Greenwashing – A Byproduct of Sustainability


A reality in the world of sustainability, greenwashing is used to promote products or actions as environmentally conscious. It can be considered greenwashing if an organization spends more time and money claiming to be “green” than actually implementing practices that minimize environmental impact. The main objective is to manipulate consumer opinion and/or increase profits. Greenwashing is prevalent through all types of industries and is mainly seen in energy, as that industry is most susceptible to environmental accidents. It is common for organizations to use greenwashing to rebrand themselves, either attempting to target a new demographic or to recover from a PR incident.  A form of spin in the PR world, greenwashing has had a significant increase in the past decade and is an unintended consequence of an otherwise ethical movement.

According to Wikipedia, New York environmentalist, Jay Westerveld coined the word greenwashing. In his 1986 essay about hotel industry practices, he researched the practice of placing “Save the Environment” hotel placards in each room, which promoted the reuse of towels and sheets. In his findings, Westerveld noted that little or no effort was made into reducing waste or energy and that the actual objective was savings in operating costs.

Greenwashing has manifested itself through all types of industries, however a good example is an oil and gas company running a marketing campaign touting new “green” energy – while in reality that “green” energy only represents a small portion of the total revenue. This can be seen in 2009 right before the COP Copenhagen, when Shell ran a sponsored research project and advertising campaign in the Economist magazine, titled Countdown to Copenhagen. It contained ads about Shell developing new low carbon technologies, carbon capture and biofuels with the intention of “helping customers save energy.” In the ad campaign, it depicted pictures of wind turbines, a butterfly net catching CO2 and a pocket calculator with a button marked “less CO2.” Soon thereafter, environmental groups criticized the new campaign for violating advertising standards and misleading consumers.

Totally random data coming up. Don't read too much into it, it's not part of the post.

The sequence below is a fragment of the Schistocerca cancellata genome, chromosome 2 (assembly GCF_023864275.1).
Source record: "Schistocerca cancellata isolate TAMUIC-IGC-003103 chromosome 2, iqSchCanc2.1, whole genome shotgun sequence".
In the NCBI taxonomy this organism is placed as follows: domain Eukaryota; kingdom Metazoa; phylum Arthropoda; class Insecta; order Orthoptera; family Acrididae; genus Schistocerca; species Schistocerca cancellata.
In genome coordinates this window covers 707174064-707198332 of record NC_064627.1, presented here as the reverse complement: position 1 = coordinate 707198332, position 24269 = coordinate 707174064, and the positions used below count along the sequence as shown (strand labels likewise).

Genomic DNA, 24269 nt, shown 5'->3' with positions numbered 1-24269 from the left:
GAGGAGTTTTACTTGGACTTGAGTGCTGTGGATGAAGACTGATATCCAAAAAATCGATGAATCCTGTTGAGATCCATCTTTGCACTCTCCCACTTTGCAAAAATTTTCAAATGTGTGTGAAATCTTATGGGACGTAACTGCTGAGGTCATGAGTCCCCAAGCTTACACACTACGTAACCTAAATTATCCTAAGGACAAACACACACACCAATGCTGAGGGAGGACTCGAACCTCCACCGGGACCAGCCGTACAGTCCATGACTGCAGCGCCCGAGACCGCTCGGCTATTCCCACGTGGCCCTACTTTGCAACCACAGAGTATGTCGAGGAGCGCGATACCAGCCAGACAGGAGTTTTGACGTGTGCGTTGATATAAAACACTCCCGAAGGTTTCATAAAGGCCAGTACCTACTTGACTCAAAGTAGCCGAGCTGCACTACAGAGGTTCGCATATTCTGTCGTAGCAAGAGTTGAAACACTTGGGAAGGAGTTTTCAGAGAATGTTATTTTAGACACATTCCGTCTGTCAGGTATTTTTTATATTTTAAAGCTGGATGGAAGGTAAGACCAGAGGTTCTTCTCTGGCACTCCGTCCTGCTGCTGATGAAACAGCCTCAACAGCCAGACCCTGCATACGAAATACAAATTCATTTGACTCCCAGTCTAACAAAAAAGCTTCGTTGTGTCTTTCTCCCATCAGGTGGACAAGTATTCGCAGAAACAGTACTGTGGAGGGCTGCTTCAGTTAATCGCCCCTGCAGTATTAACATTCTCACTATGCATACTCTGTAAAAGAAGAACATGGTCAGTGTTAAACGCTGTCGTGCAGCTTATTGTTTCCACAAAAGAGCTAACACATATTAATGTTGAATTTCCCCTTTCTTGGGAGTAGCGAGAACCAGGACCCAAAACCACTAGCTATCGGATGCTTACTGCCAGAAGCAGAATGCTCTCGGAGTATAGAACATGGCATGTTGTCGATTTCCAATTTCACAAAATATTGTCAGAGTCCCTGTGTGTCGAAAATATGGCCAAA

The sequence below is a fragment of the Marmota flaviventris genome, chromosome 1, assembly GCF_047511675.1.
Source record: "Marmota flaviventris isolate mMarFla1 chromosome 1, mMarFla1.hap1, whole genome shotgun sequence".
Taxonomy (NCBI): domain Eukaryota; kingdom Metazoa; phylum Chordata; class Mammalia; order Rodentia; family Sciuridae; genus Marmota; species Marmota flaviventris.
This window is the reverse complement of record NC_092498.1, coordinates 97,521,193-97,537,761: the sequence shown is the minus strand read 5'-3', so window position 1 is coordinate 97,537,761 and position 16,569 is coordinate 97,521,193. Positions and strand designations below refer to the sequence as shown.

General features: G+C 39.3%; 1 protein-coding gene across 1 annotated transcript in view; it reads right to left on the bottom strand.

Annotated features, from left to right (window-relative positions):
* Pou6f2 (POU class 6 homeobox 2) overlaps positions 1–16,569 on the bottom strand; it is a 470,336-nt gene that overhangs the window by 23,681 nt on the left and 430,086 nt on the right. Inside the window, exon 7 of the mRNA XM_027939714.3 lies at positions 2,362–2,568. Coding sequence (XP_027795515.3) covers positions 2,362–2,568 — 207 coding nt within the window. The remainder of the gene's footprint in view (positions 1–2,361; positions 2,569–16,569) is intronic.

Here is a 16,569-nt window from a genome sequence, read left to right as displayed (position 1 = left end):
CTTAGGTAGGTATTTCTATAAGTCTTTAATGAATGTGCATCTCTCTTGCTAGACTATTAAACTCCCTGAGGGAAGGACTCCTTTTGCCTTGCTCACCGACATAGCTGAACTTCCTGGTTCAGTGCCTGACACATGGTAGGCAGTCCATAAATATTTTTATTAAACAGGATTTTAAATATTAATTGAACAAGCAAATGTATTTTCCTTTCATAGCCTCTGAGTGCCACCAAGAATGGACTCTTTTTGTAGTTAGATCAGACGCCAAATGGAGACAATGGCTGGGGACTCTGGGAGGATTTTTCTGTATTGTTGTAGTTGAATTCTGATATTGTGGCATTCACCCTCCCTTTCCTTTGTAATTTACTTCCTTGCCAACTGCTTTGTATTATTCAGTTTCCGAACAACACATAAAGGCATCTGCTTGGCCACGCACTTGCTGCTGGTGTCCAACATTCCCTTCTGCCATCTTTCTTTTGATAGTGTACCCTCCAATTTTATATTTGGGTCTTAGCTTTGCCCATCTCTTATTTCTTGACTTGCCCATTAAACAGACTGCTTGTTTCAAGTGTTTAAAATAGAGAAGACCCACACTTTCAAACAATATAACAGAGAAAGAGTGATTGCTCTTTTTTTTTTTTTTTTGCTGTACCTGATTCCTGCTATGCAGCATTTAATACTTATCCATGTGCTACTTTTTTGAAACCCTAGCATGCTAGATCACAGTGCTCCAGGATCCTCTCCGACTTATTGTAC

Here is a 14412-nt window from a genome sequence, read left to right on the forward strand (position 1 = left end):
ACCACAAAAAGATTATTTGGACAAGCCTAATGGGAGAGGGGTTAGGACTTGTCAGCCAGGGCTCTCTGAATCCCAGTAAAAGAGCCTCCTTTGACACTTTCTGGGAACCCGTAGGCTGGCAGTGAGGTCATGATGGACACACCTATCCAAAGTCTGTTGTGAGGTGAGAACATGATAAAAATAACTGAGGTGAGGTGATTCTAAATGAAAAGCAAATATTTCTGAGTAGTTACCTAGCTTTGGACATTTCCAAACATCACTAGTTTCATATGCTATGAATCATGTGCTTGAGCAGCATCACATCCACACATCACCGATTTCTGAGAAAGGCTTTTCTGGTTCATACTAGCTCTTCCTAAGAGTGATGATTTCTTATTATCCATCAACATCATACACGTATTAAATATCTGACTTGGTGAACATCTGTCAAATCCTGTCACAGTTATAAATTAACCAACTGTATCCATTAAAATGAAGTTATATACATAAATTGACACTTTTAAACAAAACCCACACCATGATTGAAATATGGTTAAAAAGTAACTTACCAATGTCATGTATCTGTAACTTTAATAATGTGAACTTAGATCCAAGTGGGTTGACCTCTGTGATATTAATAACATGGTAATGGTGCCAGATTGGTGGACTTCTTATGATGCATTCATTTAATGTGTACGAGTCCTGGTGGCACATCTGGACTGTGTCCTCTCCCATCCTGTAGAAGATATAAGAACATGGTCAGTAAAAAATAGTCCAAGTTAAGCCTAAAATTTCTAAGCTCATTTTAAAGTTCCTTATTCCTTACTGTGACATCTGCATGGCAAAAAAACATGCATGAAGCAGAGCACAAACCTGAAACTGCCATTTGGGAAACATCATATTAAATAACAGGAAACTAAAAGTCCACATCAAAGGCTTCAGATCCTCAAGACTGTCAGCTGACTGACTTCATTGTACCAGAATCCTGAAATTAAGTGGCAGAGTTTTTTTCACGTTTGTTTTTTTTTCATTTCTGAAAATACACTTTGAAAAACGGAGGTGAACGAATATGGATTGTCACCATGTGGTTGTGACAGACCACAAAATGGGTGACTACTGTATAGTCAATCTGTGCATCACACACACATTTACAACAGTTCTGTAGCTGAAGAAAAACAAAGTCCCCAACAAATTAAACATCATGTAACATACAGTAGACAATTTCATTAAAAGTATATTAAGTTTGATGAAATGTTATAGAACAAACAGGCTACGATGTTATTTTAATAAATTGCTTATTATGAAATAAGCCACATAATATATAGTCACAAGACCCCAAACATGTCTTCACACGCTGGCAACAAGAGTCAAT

In the United States, the Federal Trade Commission provides voluntary guidelines for environmental marketing claims. These guidelines give the FTC the right to prosecute false and misleading advertising claims. It is important to note, that greenwashing claims are subject to jurisdiction and that a greenwashing case by the Nuclear Energy Institute claiming to be environmentally clean was thrown out due to jurisdiction.

So how can you differentiate greenwashing and meaningful environmental initiatives? Here are some tips according to Sourcewatch:

  1. Use your Intuition – Simple and effective. Just because it has an “official seal of approval” or uses the color green does not merit legitimate environmental claims.
  2. Test Access to Information – A quick Google search of the company, the products should come up with accurate information. Using technology, we can access this information on our smart phones, even using dedicated iPhone apps that allow you to scan the bar codes of products. (Check out Good Guide)
  3. Look for Consistency – How long has an organization been integrating an environmental program?  Have there been recent events prompting environmental programs? Do they write an annual CSR, GRI or CDP report?
  4. Follow the Membership Trail – Are they apart of any industry associations? Many companies boast about their environmental programs but hide anti-environmentalism behind an industry association. In some cases, organizations will hire journalists or writers to write favorably for them, known in PR as third party technique.
  5. Follow the Money – Do they disclose political, lobbying or think tank contributions? This one is a more tricky as sometimes companies do not disclose this information, however the Federal Election Commission (FEC) has a databases specializing on campaign finance and political contributions.

We are witness to the free market with consumers proving that buying power has major influence. Unafraid to put their money where their mouth is, consumers engage with companies  like never before. Companies have caught on using social media to understand their customers.  Because of this, there have been sincere changes to adapt, while others have disguised themselves in these attempts. Advertising in its nature is inherently attractive and for the most part deceiving. What kind of consumer would we be if we believed everything we read or saw? If you should take away anything from this, it is that research and due diligence are a must for any conscious consumer. Begin to question everything about the product, the company, the process of making the product, the supply chain, the materials sourced, etc.  Doing so will make you a conscious consumer and help you to distinguish the difference between greenwashing and genuine corporate social responsibility.

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